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Johnny Guarnieri

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  • Born: New York, NY
  • Died: Livingston, NJ
  • Years Active: 1930s, 1940s, 1950s, 1960s, 1970s, 1980s


Biography All Music Guide

All Music Guide:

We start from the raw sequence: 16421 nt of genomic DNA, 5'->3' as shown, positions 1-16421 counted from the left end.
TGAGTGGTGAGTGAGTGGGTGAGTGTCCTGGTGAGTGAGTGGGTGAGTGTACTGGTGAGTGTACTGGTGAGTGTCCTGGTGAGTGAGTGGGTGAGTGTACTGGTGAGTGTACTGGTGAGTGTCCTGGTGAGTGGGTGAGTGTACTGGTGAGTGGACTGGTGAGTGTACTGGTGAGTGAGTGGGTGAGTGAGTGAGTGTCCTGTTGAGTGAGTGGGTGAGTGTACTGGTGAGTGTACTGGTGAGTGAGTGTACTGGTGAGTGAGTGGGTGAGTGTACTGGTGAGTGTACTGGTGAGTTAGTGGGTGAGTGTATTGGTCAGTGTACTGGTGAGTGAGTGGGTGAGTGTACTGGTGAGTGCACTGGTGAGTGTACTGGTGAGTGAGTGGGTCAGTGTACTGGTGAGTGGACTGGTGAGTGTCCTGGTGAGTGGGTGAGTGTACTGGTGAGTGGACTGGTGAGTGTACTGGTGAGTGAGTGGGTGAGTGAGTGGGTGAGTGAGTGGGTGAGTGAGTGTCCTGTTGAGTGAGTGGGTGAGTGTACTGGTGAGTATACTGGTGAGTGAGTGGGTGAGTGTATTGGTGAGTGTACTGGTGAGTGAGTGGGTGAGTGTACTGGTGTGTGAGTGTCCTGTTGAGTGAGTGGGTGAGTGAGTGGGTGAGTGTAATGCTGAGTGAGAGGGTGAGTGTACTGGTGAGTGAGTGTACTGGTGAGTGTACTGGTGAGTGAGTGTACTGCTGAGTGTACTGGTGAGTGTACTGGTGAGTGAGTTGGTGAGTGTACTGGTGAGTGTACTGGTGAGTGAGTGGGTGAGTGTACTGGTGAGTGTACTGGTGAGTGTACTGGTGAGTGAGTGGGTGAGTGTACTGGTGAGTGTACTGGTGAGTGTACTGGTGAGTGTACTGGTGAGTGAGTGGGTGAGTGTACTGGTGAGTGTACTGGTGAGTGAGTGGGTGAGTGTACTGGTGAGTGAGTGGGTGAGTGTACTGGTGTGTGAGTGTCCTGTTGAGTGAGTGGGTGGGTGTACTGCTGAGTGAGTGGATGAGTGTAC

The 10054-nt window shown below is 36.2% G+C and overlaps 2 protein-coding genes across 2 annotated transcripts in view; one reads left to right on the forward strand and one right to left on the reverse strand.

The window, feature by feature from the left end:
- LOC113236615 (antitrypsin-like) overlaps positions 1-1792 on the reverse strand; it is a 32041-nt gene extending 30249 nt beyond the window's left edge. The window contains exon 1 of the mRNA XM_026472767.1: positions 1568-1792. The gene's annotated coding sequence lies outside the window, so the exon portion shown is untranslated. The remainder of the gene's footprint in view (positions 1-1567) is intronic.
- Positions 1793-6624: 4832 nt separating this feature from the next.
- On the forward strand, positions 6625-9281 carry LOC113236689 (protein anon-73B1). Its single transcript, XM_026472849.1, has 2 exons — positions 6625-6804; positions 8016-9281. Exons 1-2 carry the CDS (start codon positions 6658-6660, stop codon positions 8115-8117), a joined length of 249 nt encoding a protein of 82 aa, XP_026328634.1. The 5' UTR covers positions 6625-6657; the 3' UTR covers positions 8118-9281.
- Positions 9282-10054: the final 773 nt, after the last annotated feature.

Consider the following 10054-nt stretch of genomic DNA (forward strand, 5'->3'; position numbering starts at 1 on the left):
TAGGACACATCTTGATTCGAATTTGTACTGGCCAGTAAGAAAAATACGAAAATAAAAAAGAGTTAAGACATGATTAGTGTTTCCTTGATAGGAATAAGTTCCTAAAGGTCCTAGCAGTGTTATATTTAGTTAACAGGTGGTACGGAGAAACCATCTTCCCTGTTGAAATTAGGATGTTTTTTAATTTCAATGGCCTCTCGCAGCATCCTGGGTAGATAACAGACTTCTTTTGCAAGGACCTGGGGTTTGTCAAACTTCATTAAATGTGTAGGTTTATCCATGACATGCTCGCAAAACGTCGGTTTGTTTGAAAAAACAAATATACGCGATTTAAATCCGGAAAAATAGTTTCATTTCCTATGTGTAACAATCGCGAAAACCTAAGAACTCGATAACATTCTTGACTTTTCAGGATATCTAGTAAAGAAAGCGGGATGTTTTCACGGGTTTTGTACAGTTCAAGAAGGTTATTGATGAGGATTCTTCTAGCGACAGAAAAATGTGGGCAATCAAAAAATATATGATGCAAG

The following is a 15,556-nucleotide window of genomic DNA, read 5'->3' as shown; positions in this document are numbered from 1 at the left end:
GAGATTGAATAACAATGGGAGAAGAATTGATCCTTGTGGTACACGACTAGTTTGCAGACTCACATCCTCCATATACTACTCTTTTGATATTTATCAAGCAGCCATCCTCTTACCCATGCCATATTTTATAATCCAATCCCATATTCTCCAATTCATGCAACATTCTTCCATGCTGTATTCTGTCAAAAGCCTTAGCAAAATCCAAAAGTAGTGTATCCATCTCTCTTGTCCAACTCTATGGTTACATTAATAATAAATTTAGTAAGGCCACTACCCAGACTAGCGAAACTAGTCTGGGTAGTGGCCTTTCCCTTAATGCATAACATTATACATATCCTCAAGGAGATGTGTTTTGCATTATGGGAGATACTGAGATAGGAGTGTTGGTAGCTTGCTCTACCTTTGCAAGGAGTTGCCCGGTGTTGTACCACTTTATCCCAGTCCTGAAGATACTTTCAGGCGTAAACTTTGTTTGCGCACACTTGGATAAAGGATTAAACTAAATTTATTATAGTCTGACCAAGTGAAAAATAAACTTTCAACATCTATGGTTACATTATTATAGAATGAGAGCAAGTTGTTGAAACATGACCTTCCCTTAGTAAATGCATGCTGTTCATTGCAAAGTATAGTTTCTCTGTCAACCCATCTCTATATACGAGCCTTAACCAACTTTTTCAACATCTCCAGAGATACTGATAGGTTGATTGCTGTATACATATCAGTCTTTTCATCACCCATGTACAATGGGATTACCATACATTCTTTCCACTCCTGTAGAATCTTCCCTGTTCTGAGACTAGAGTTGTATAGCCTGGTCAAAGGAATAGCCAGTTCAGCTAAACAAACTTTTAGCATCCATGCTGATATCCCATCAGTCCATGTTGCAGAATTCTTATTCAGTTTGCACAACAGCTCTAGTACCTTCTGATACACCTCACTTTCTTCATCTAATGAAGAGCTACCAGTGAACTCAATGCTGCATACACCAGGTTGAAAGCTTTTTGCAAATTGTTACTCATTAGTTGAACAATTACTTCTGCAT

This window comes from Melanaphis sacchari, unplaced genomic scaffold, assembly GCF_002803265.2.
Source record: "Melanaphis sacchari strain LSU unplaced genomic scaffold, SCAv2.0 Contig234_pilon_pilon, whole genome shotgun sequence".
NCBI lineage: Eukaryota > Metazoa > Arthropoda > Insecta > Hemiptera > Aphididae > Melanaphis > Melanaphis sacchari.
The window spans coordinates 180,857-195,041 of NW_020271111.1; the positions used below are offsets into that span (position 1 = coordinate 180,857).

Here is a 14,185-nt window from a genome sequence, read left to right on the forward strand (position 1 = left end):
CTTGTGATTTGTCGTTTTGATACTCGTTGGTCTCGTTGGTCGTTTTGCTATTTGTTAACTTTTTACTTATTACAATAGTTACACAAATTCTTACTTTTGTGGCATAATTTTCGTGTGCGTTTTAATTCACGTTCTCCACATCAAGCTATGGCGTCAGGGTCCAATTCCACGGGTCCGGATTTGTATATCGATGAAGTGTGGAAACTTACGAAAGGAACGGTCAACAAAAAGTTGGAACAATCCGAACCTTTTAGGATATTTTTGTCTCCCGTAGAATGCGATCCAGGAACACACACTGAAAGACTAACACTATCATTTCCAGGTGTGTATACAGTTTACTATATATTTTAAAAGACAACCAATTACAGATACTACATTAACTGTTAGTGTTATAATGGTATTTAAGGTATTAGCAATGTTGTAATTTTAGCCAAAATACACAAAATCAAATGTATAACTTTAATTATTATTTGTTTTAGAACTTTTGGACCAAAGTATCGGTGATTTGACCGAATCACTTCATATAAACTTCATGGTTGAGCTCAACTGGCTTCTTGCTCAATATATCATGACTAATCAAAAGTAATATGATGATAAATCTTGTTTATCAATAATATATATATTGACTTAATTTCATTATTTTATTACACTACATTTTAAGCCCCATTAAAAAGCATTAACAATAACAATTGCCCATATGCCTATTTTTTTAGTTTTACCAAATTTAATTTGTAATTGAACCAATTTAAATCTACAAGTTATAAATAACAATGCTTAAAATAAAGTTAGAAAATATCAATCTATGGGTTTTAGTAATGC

One of the most talented pianists of the 1940s, Johnny Guarnieri had the ability to closely imitate Fats Waller, Count Basie, and even Art Tatum. Not too surprisingly, he was in great demand during his prime years. Guarnieri started classical piano lessons when he was ten and soon switched to jazz. In 1939, he joined Benny Goodman's orchestra, recording frequently with both the big band and B.G.'s sextet. In 1940, Guarnieri became a member of Artie Shaw's orchestra and gained fame playing harpsichord on Shaw's popular Gramercy Five recordings. After further associations with Goodman (1941) and Shaw (1941-1942), he was with Tommy Dorsey (1942-1943) and then freelanced. Among Guarnieri's many recordings during this era were important dates with Lester Young ("Sometimes I'm Happy"), Roy Eldridge, Ben Webster, Coleman Hawkins, Rex Stewart, Don Byas, and Louis Armstrong ("Jack-Armstrong Blues"). He also recorded frequently as a leader during 1944-1947, including one date on which Lester Young was his sideman. Guarnieri joined the staff of NBC in the late '40s, appeared in the Coleman Hawkins/Roy Eldridge television pilot After Hours (1961), moved to California in the '60s where he often played solo piano, and a few times in the 1970s toured Europe. Guarnieri's later records often found him playfully performing stride in 5/4 time. He recorded as a leader through the years for such labels as Savoy, Majestic, Coral (1956), Golden Crest, Camden, Dot, Black & Blue, Dobre, and Taz-Jazz (1976 and 1978).